2016 Chevrolet Silverado 1500 - The Car Connection

   
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The Car Connection Expert Rating Breakdown



The Car Connection Expert Review


Bengt Halvorson

Bengt Halvorson

Deputy Editor


  • Likes
  • Strong yet fuel-efficient V-6
  • Rugged styling, now with better detailing
  • Refined ride and handling
  • Usable infotainment packages
  • Dislikes
  • Longer models hard to maneuver
  • Interior is super-functional—but also a bit too formal
  • No rear climate-control ducts

The 2016 Chevrolet Silverado takes a traditional truck path but counters that with a comfortable, refined interior and a mother lode of technology.


The 2016 Chevrolet Silverado lineup is heading into its third year since a major redesign; yet Chevy is already tweaking the Silverado's look and adding some key features—most notably, a more finely detailed front-end design, more widely available 8-speed automatic transmissions, bolstered active-safety hardware, and new-generation MyLink infotainment systems.

The set of changes should keep sales going strong, as they have been since GM redid these trucks for 2014, when they gained a design that falls closely in step with heavy-duty models from the automaker. A more upright, chiseled—some would say boxy—look was given to the Silverado then, with a more upright yet better-trimmed interior appearance to match. At that time, GM gave these trucks a strong yet more fuel-efficient engine lineup; better cabin refinement; and, at last, some safety and connectivity cred.

This year's refined look adds up to some sharpening and finer detail in the front end, with different grilles for each model, LED signature lighting across the board, and more use of LEDs on top models. Chevy has dropped the dual headlight look in favor of single headlights.

It all simultaneously nods to the looks of buff Chevy HD trucks while adding a luxury-car feature set to the top of the lineup. And while the Silverado may look every bit a direct rival to the Ford F-150 (which it is) the differences in engineering approach between these two trucks couldn't be more different. GM essentially sticks to a steel-bodied layout and traditional, big-displacement engines, while Ford has moved to downsized, turbocharged engines and aluminum-intensive construction.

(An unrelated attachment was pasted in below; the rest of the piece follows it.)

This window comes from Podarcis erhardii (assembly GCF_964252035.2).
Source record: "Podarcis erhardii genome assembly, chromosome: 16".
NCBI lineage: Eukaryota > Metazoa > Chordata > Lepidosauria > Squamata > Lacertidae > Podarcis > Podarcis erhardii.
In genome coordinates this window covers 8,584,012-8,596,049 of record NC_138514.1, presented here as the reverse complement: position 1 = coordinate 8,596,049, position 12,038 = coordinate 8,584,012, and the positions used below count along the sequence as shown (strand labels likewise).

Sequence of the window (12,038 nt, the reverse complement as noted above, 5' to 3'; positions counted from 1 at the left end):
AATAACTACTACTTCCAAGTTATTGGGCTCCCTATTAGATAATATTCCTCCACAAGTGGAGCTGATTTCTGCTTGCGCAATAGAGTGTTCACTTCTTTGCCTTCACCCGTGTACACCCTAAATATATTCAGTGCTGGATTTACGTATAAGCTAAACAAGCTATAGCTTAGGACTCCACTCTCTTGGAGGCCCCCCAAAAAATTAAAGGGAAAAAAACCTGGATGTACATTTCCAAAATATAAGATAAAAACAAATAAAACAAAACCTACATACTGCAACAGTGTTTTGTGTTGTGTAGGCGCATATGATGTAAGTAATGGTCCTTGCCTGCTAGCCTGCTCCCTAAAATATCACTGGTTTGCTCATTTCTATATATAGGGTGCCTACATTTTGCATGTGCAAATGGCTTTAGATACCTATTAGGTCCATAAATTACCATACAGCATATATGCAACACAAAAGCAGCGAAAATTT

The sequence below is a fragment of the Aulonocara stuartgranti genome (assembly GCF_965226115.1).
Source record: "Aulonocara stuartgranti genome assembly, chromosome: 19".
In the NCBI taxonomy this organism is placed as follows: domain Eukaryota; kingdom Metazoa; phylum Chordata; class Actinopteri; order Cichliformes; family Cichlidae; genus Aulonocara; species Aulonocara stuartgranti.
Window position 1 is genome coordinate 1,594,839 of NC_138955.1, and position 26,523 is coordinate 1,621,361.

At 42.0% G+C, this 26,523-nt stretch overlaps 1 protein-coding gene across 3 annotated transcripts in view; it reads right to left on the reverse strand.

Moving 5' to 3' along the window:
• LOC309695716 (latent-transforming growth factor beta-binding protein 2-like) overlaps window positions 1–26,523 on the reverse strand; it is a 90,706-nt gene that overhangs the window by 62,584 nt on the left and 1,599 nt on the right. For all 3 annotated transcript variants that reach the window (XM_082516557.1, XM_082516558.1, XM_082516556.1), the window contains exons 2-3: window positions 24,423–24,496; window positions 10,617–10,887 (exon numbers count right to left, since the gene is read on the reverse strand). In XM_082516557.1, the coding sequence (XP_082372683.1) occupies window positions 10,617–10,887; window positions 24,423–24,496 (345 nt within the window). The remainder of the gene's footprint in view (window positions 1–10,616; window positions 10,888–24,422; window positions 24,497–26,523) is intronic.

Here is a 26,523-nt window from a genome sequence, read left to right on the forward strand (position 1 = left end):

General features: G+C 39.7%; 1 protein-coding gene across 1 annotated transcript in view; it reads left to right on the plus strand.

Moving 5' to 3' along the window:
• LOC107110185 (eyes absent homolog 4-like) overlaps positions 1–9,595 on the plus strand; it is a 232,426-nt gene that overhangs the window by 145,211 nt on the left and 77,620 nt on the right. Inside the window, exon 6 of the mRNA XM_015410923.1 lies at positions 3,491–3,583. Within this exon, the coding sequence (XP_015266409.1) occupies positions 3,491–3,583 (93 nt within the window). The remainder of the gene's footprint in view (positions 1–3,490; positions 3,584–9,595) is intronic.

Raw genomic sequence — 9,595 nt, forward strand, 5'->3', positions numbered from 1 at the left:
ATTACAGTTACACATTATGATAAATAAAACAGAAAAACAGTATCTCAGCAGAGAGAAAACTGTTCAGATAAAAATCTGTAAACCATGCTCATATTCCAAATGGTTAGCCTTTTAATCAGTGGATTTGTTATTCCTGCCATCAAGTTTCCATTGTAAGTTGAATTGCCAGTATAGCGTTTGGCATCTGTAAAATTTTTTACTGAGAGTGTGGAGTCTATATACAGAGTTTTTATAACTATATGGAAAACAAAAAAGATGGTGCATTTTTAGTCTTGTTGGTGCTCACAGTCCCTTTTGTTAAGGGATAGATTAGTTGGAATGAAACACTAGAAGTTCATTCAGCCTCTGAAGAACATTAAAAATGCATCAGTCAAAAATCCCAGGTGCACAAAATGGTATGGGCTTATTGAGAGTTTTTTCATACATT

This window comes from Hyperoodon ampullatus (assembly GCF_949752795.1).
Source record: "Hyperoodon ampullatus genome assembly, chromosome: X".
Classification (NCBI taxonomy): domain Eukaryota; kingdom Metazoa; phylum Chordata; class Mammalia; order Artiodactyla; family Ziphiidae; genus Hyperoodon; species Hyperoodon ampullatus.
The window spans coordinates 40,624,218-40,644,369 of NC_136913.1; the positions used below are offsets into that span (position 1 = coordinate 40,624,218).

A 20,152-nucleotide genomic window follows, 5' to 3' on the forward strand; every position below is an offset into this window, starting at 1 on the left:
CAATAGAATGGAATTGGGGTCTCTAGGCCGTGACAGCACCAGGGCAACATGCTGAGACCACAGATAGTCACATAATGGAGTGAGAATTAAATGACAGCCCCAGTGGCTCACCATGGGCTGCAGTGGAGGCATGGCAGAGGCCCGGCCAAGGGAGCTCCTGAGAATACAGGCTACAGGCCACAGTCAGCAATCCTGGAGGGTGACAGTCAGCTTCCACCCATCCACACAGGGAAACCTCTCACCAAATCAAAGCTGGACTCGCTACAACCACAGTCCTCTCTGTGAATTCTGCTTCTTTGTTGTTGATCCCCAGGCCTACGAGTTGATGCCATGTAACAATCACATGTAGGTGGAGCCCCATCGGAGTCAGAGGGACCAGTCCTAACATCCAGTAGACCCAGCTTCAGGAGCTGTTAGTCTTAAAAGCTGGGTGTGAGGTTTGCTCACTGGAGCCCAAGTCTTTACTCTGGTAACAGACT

Although the engine sizes in the 2016 Chevy Silverado lineup are probably going to be familiar to repeat GM truck owners, pretty much everything else is different, and it's all been thoroughly modernized in recent years. All of them feature aluminum blocks and heads and are now equipped with direct injection, cylinder deactivation, and continuously variable valve timing. The base EcoTec3 4.3-liter V-6 makes 285 horsepower and 305 pound-feet of torque. That's a sufficient amount of torque to even be paired with the heavier crew-cab models, and we tend to think it's gutsy enough for all but the most serious towing and hauling needs. With the 5.3-liter V-8, you get 355 hp and 383 lb-ft, while the top 6.2-liter V-8, at 420 hp and 460 lb-ft, provides the most capability; it can tow up to 12,000 pounds.

Models with the 6.2-liter last year got a new 8-speed automatic, and for 2016 the 8-speed is available with the 5.3-liter V-8 in the LTZ and High Country models. A 6-speed automatic transmission rounds up the rest of the model line, and we've found it to shift decisively, albeit somewhat harshly with heavier loads. The new 8-speed's closer span of ratios taps into either engine's power better and should bring some towing and hauling ease, but it actually hurts EPA fuel economy ratings. That's an odd one, but real-life mileage may actually be better.

With the Silverado's redesign two years ago it made major gains in ride and refinement. In fact, with its well-tuned ride and responsive handling, it's perhaps the most pleasant of all the full-size trucks from the driver's seat. That's thanks in part to a bit better handling control; front springs were made stiffer, and two-stage leaf springs and twin-tube valving add finesse. Electric power steering is standard across the Silverado 1500 model line, as are four-wheel disc brakes that include a longer-life Duralife rotor design.

Inside the 2016 Silverado controls are logically laid-out, mostly on either side of the steering wheel or in the large center stack. Materials themselves were given a major upgrade a couple of years ago, with most of the touchpoints now covered in a soft-rubber material. Knobs and controls are large, and easy to use with a gloved hand, and cabin noise levels are now on par with, if not better than, many SUVs, thanks to more in-floor insulation. A top-of-the-line High Country model allies with the GMC Denali models to provide serious top-lux cabin appointments, including durable leather, unique wood trim, and other upgrades that GM's highest-end trucks have missed in previous generations.